2019 election manifestos: which policies have the public noticed?

2019 election manifestos: which policies have the public noticed?

The public recall more Labour commitments than Conservative

In 2017 the Labour and Conservative manifestos had a huge impact on the election, with Labour’s pledges appealing to many while Conservative social care proposals derailed their entire campaign.

This time the Conservatives have understandably kept their pitch more low-key, while Labour appears to have been unable to generate the same level of enthusiasm as 2017.

This being the case, what has the public noticed from party manifestos? We asked Britons a pair of questions, allowing them to answer in their own words which policies they had noticed from each manifesto, and grouped them into categories.

Brexit stands out

Brexit comfortably tops the list of policies which Brits recall from the Conservative document, with 43% citing it as one of the main elements they had seen or heard of the manifesto. This number rises to 50% amongst those who voted Leave in 2016.

Labour’s policies on the EU were recalled by far fewer people, with just 26% mentioning something to do with Brexit. This is perhaps unsurprising given a YouGov survey in November found that most Brits are uncertain on Labour’s Brexit policy. This figure breaks down into 15% of Brits recalling Corbyn’s pledge to enter back into Brexit negotiations, and 11% citing the promise of a second referendum.

With Labour hoping to squeeze more support from Remainers ahead of the vote on Thursday, they might be disappointed to see only 15% of 2016 Remain voters quoted their second referendum pledge as a main policy.

NHS pledges cross party boundaries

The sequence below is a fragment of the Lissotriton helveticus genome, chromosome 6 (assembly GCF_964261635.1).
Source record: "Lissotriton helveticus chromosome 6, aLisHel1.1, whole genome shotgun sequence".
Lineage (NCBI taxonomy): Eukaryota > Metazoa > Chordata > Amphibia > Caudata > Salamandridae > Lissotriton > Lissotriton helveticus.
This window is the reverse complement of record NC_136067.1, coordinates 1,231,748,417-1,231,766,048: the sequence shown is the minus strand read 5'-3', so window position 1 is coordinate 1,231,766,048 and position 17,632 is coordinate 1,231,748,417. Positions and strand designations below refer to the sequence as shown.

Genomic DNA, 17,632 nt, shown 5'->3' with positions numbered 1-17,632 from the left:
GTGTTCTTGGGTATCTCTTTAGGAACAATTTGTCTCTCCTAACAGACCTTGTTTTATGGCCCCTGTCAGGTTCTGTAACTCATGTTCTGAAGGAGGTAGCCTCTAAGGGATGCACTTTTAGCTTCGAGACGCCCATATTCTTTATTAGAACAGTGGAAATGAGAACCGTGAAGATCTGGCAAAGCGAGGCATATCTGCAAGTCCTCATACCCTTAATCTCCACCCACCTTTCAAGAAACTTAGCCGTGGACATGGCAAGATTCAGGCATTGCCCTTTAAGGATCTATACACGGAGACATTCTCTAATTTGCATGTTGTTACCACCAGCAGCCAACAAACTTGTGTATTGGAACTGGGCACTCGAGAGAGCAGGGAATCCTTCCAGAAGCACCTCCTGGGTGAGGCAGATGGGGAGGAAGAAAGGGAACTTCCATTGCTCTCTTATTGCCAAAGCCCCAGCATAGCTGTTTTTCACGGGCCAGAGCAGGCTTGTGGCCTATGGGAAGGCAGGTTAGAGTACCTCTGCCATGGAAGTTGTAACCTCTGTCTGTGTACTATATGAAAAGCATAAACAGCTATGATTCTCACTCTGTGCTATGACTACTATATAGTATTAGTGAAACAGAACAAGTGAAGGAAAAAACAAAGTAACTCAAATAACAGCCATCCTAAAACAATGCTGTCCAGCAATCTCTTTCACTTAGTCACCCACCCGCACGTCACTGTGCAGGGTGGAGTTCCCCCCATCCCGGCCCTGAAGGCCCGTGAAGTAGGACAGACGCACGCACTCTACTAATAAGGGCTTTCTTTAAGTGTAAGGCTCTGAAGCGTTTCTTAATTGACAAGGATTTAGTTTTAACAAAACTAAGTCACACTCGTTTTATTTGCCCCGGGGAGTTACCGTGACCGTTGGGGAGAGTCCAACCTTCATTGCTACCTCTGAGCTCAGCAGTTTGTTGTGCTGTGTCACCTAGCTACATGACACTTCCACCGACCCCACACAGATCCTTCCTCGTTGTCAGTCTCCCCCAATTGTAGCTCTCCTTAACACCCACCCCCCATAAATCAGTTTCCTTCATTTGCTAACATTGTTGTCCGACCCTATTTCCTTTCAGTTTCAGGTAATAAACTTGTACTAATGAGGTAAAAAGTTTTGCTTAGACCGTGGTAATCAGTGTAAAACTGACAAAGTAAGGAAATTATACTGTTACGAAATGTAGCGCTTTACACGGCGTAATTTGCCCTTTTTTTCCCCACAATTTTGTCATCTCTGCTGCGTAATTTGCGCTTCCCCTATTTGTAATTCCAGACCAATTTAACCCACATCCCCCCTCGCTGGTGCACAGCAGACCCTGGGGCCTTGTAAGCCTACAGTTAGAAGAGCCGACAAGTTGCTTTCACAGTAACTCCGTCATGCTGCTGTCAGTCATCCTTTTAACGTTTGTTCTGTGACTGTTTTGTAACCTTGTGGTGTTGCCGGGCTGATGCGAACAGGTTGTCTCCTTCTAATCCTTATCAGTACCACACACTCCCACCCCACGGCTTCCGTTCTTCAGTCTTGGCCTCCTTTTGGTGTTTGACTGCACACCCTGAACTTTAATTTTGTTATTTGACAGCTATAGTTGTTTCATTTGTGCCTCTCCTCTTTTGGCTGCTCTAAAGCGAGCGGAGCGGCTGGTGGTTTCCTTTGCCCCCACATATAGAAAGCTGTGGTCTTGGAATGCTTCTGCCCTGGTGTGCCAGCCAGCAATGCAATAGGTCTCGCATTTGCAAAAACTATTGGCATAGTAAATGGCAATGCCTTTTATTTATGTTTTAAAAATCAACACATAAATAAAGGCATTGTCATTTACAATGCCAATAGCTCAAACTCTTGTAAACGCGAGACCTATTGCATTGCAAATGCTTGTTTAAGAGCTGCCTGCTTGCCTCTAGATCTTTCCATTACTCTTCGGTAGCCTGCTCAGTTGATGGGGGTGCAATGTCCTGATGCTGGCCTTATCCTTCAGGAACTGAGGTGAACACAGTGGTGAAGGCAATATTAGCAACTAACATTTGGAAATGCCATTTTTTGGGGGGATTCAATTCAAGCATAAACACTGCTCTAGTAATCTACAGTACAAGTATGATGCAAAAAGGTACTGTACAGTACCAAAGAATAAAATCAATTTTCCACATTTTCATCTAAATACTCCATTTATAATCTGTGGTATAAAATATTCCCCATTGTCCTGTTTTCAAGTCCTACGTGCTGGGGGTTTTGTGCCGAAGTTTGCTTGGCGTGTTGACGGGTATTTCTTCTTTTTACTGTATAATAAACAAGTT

With Labour traditionally seen as the party of the NHS, it’s perhaps unsurprising that around one in five (22%) respondents mentioned the NHS or health policies among those they most noticed.

However, just as many (22%) recalled the Conservative NHS policies, in particular their pledge for more nurses, suggesting that the Tory strategy of getting people arguing about the figures involved may have paid off. Possibly bad news for the Tories though is that 2% of Brits mention privatisation of the NHS as a prominent policy in the Conservative manifesto.

Brits recall more of Labour’s manifesto policies

One noticeable difference between public opinion on the two manifestos is how many more policies people cite from Labour’s manifesto than the Conservative pledge document.

Five of Labour’s manifesto pledges are recalled by more than one in ten people, compared to just two for the Conservatives. Along with policies on Brexit and the NHS, the public also recalled ‘more spending or money for services’ (19%), ‘nationalisation’ (17%), and ‘free broadband’ (12%).

When it comes to the Conservatives, once you get past Brexit (42%) and the NHS (22%) there is a significant drop to third-placed ‘crime and more policing’, at just 9%.

That Labour has a lot more policies than the Tories has not gone unnoticed. Six in ten Brits (60%) think that Labour have a lot of policies, compared to just 37% who think the same about the Conservatives.

However, only 20% of Britons think that Labour’s policies are well thought through, compared to 27% who say the same of Conservative policies.

Many Brits noticed no manifesto commitments

Despite all the Westminster excitement about manifestos, it’s important to remember that much political news does not cut through to the public. This is best demonstrated by the fact that despite more than a month of campaigning almost a third of the public can’t recall any policies for either party (33% for the Conservatives, 31% for Labour).

Photo: Getty

See the full results here


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